It’s amazing the little stories you can tell with those two word answers. “I’m good” means “I’m managing my symptoms, not in a flare and not more than mildly depressed. I’m functional, and while I can’t necessarily go for a walk or clean house from top to bottom, I’m managing.” At the other extreme, “I’m okay” usually means, “Throw me a rope! I’m over the edge, so tired, and in so much frigging pain that I’m sliding to the bottom of the abyss.” Most people outside the flare circle are savvy enough not to ask what “I’m okay” means, as I think they actually know what it means.

I rarely use the “Not so good” explanation, which is another guilt-trigger phrase, and the person is usually compelled to ask, “Oh, why?” but you can tell they’re dreading the answer. I only use that one if I have an almost normal symptom, such as a migraine or nausea, because then we can all make believe it’s just the flu.

Ahhh, flare and flu: two sides of the same coin. The flare side is the one you share with your flare circle and the flu side is the one you share with everyone else. Some days the sheer illogic of it gets to you when you realize you’ve probably told the other person you have a flu, tummy bug, migraine or pulled muscle (which was almost certainly heroically earned at the gym instead of getting out of bed) an average of some 180 days out of 365, and likely more often.

After some time, you feel like a bit of a liar. It’s not that you’re not sick, but you really haven’t had the flu for 180 days. You’re in a flare. You can’t go to bed and sweat it out (you could do a good approximation if fever is a common symptom of your illness), and bounce out of bed in two days’ time as much as you want to, besides there’s that nasty pulled muscle to attend to! The doctor can’t give you a pill, an ointment or an anti-inflammatory to fix you.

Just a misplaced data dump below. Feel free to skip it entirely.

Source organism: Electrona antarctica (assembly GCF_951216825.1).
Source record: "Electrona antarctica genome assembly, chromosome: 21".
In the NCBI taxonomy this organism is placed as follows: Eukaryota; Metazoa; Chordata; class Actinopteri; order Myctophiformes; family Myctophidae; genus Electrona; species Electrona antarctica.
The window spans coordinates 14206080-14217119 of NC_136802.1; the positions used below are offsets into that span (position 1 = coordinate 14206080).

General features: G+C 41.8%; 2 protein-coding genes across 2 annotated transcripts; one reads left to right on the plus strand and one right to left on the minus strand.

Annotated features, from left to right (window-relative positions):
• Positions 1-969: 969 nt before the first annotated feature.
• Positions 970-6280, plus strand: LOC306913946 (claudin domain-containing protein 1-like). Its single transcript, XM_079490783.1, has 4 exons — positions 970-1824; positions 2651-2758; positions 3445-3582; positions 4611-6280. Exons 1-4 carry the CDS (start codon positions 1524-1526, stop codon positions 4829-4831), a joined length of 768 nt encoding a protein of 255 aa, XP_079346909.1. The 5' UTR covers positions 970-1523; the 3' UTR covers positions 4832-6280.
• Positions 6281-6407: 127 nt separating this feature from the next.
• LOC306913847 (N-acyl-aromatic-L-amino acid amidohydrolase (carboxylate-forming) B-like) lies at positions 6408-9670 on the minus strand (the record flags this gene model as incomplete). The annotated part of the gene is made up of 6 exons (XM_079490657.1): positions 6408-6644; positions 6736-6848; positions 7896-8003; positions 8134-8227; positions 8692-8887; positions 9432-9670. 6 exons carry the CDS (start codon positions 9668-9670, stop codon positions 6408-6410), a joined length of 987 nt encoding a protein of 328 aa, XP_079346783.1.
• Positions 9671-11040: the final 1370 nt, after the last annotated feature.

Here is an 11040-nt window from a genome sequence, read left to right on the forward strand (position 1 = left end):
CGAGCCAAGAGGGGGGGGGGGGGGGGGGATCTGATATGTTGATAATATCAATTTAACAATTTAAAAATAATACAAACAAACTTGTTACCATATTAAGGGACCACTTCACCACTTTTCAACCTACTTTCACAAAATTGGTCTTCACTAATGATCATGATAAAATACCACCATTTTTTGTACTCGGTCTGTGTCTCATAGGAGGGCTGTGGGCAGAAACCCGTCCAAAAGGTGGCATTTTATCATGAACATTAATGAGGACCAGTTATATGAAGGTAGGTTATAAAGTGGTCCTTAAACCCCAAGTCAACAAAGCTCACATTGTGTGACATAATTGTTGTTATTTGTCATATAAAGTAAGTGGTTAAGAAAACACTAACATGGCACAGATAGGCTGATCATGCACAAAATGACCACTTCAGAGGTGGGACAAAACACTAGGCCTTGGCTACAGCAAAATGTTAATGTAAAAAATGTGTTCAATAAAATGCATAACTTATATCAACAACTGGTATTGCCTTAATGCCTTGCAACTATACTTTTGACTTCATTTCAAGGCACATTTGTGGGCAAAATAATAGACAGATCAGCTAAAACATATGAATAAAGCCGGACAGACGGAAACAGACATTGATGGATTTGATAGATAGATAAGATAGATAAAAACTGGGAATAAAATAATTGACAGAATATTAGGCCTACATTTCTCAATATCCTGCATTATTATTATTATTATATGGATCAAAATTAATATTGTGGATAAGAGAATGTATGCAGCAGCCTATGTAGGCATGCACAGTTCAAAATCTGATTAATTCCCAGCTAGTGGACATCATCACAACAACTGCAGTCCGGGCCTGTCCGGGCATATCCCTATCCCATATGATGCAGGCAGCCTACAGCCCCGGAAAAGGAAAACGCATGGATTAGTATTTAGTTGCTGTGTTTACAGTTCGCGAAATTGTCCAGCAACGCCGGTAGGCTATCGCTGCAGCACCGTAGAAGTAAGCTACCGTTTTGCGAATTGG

You can’t say ‘flare’, so you end up with a load of rather nice (but meaningless) euphemisms for ‘flare’. You’re damned if you explain and damned if you don’t, so you rely on what humans have relied on all their lives: dancing around the truth. I feel like where the people outside my flare circle are concerned (and that’s a lot of people) I’m in a permanent ‘Don’t Ask, Don’t Tell’ zone.

The euphemisms for ‘flare’ that I’ve used personally include:

–       I have the flu.
–       I’m just getting over the flu.
–       I must have a bit of a bug.
–       I have a tummy bug.
–       I’m just getting over a tummy bug.
–       I’m under the weather.
–       I’ve been out of commission this week.
–       I’ve felt so nauseous lately. I must have the stomach flu.
–       I have a migraine.
–       I’m a bit tired.
–       I’m not feeling like myself today.
–       I’m not feeling too good.
–       I’m just having one of those days.
–       I’m just having a rough day.

What would I really like to say?

–       I’m in a flare.